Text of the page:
THE GHANA Statistical Service (GSS) has begun to build up a National Strategy for the Development of Statistics (NSDS) that would serve the institutional and statistical capacity needs of each data producing institutions that form part of the national statistical system.
The strategic plan to bring together all ministries, departments and agencies (MDAs) will be launched by March 2008, according to the Government Statistician, Dr. Grace Bediako, who spoke to CITY & BUSINESS GUIDE in the midst of this year's Statistics Week Celebration launch.
To be funded by the African Development Bank, the development of the NSDS would be reviewed by the United Nations Development Plan (UNDP).
CITY & BUSINESS GUIDE gathers that various consultations at the regional levels, along with participation of district planners and statisticians, would be involved in the plan.
All over the world, statistics are used to measure indices such as inflation and gross domestic product, which help to determine the health of the economy.
Dr. Bediako intimated that the plan would help to consolidate the gains and as well integrate the MDAs to support each other.
Meanwhile, this year's Statistics Week has been designed with three main goals and is expected to help identify ways of enhancing the effectiveness and performance of national statistics.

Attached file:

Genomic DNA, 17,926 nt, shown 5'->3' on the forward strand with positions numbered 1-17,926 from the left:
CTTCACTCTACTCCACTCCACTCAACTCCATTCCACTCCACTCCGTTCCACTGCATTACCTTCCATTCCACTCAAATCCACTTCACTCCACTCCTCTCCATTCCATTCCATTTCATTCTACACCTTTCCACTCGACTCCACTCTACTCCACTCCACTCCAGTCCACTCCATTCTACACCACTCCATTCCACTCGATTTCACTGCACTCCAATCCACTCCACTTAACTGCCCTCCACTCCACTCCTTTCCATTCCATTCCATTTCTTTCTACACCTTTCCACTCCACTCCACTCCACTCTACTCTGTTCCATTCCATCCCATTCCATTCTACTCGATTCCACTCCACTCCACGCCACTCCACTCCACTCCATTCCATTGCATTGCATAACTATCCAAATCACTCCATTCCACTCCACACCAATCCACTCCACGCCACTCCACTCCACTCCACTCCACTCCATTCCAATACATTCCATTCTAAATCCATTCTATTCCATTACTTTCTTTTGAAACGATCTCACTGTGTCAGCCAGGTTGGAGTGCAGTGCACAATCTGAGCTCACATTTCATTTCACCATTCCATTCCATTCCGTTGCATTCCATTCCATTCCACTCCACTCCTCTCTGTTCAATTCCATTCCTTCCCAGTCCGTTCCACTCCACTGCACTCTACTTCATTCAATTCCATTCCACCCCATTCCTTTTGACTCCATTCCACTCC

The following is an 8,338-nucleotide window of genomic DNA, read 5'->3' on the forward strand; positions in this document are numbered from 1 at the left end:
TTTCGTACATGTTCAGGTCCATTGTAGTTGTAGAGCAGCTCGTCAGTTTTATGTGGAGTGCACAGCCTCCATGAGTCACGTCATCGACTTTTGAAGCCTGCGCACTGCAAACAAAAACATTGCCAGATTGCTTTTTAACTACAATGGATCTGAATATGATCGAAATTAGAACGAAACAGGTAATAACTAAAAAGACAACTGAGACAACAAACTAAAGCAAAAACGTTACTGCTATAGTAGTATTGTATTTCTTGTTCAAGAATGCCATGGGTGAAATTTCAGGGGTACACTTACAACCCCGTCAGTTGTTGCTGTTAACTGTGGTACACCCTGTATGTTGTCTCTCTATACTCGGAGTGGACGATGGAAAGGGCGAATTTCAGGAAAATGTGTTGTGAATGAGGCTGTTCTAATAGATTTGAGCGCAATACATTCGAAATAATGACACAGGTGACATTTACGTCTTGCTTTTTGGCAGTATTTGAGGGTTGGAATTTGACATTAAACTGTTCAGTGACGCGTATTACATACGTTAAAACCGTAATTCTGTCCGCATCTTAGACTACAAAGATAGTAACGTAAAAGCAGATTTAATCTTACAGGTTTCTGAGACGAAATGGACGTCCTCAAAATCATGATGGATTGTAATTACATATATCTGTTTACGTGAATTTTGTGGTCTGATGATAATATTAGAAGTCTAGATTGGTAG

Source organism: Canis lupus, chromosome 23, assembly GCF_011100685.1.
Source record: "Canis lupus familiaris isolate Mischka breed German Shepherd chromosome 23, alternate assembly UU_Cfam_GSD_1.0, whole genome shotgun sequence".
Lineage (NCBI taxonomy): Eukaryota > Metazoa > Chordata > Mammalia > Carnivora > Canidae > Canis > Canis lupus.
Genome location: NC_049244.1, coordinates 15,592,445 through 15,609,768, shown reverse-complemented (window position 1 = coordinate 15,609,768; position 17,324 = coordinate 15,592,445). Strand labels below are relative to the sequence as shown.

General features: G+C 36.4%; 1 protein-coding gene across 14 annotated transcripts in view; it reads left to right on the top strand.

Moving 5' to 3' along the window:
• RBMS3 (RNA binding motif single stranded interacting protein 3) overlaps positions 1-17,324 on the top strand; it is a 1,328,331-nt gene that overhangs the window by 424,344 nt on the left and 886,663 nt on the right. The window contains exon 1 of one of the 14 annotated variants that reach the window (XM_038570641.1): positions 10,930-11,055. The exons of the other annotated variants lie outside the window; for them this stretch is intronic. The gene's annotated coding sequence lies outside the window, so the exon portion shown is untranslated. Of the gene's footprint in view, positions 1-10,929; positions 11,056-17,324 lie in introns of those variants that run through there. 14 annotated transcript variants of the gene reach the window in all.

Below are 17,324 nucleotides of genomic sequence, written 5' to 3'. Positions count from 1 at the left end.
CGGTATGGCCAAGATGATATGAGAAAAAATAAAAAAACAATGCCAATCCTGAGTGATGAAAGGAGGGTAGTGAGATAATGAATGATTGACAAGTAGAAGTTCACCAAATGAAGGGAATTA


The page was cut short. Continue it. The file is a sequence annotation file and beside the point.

The week, which began yesterday, will further the agenda of the Ghana Poverty Reduction Strategy (GPRS II) as several renowned experts will be sharing their views on what the issues are and how to consolidate the agenda.
With support from the World Bank and the UNDP, a website will be launched by the GSS today. Dubbed www.STATSGHANA.GOV.GH it will serve as a medium of data dissemination.
In addition, the GhanaInfo database development, a facility which is aimed at providing access to all other GSS-produced micro-data sets, will be demonstrated.
These programmes, according to the Government Statistician, will go a long way to ease access to statistics and increase data availability, especially to user-defined statistics and indicators.
By Charles Nixon Yeboah